Mondaq Ltd requires you to register and provide information that personally identifies you, including your content preferences, for three primary purposes (full details of Mondaq’s use of your personal data can be found in our Privacy and Cookies Notice):

  • To allow you to personalize the Mondaq websites you are visiting to show content ("Content") relevant to your interests.
  • To enable features such as password reminder, news alerts, email a colleague, and linking from Mondaq (and its affiliate sites) to your website.
  • To produce demographic feedback for our content providers ("Contributors") who contribute Content for free for your use.

Mondaq hopes that our registered users will support us in maintaining our free to view business model by consenting to our use of your personal data as described below.

Mondaq has a "free to view" business model. Our services are paid for by Contributors in exchange for Mondaq providing them with access to information about who accesses their content. Once personal data is transferred to our Contributors they become a data controller of this personal data. They use it to measure the response that their articles are receiving, as a form of market research. They may also use it to provide Mondaq users with information about their products and services.

Details of each Contributor to which your personal data will be transferred is clearly stated within the Content that you access. For full details of how this Contributor will use your personal data, you should review the Contributor’s own Privacy Notice.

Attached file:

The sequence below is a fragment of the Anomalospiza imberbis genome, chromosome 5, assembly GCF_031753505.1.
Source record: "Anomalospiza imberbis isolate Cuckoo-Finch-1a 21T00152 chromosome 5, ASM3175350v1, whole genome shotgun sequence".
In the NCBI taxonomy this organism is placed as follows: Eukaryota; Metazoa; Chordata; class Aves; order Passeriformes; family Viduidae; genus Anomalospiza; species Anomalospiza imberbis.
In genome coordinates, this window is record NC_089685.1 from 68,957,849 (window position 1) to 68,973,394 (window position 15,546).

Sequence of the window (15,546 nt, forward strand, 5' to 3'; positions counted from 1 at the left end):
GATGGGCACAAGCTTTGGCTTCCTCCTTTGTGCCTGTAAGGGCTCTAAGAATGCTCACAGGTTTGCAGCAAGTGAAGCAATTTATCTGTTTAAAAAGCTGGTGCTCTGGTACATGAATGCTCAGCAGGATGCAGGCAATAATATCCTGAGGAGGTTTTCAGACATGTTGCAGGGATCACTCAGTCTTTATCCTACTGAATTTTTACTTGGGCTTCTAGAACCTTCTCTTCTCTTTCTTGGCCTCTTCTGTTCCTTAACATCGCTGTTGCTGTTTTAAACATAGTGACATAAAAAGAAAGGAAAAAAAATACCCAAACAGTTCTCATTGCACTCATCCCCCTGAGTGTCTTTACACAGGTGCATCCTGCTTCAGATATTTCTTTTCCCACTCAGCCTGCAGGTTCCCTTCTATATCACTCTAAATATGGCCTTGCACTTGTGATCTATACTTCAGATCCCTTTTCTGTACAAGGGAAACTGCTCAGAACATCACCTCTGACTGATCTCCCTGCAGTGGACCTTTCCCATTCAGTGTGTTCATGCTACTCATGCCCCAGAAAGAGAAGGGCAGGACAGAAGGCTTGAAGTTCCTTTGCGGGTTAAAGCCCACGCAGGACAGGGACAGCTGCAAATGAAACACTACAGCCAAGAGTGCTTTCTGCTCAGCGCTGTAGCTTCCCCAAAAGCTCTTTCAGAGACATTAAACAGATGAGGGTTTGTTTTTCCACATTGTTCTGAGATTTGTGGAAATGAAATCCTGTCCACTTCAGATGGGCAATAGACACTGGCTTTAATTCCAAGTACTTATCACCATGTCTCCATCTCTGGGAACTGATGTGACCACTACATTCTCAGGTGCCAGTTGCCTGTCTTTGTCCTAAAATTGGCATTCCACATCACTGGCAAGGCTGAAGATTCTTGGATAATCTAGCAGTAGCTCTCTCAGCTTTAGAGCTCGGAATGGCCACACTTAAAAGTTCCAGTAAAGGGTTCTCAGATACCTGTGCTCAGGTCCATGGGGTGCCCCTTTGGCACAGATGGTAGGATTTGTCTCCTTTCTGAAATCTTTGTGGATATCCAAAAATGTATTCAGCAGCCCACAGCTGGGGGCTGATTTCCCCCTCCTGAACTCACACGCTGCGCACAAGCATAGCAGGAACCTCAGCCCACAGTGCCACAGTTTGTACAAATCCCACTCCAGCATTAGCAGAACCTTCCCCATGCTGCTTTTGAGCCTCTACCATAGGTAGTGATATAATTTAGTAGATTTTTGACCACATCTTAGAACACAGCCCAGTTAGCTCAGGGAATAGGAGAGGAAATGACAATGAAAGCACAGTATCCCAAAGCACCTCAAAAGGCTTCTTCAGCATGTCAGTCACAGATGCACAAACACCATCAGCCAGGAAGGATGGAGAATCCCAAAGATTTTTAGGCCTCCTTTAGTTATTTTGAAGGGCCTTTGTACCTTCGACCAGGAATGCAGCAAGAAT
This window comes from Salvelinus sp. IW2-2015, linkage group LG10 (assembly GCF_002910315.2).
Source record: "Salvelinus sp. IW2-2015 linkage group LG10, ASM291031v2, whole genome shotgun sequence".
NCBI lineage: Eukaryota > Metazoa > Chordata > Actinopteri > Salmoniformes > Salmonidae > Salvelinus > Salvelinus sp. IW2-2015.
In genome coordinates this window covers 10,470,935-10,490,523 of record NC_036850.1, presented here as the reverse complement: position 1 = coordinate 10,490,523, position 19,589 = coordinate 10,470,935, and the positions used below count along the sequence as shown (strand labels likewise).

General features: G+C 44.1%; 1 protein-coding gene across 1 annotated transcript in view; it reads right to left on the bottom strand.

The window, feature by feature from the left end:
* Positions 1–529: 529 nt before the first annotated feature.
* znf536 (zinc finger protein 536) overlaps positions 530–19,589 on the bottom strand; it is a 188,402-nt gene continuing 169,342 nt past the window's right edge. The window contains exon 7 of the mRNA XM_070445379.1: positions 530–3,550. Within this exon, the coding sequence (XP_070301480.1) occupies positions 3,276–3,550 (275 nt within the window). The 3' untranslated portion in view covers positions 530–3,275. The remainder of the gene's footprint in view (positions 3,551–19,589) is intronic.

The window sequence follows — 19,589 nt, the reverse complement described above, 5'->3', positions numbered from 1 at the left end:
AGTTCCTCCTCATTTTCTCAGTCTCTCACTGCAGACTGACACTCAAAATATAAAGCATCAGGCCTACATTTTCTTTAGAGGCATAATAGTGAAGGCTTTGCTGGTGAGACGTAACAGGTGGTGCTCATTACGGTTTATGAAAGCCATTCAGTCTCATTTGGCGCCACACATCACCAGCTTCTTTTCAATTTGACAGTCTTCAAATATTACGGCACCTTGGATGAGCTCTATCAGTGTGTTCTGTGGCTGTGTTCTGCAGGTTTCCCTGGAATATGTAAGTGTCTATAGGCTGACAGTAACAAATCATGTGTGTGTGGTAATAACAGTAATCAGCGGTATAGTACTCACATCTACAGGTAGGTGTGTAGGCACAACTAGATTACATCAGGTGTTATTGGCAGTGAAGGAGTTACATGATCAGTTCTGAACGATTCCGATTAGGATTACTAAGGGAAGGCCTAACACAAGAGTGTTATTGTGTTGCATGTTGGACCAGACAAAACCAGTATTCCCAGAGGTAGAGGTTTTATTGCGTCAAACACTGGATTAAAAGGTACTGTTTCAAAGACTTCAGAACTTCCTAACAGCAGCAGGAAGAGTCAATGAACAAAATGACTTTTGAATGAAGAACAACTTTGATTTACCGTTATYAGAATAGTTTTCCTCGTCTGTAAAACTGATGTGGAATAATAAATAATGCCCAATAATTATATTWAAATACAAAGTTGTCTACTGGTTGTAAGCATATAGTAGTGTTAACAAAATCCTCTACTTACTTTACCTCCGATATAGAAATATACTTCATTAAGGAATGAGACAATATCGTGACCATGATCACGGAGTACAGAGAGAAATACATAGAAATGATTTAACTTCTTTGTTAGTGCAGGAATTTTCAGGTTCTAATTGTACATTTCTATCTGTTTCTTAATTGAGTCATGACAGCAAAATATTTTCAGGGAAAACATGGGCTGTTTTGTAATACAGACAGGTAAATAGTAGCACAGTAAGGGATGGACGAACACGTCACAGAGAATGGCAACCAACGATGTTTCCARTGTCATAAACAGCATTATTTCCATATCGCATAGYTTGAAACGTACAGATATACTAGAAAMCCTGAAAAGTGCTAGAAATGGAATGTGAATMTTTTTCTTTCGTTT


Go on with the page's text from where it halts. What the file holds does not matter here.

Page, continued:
Please indicate your preference below:

Yes, I am happy to support Mondaq in maintaining its free to view business model by agreeing to allow Mondaq to share my personal data with Contributors whose Content I access
No, I do not want Mondaq to share my personal data with Contributors

Also please let us know whether you are happy to receive communications promoting products and services offered by Mondaq:

Yes, I am happy to received promotional communications from Mondaq
No, please do not send me promotional communications from Mondaq
Terms & Conditions

Mondaq.com (the Website) is owned and managed by Mondaq Ltd (Mondaq). Mondaq grants you a non-exclusive, revocable licence to access the Website and associated services, such as the Mondaq News Alerts (Services), subject to and in consideration of your compliance with the following terms and conditions of use (Terms). Your use of the Website and/or Services constitutes your agreement to the Terms. Mondaq may terminate your use of the Website and Services if you are in breach of these Terms or if Mondaq decides to terminate the licence granted hereunder for any reason whatsoever.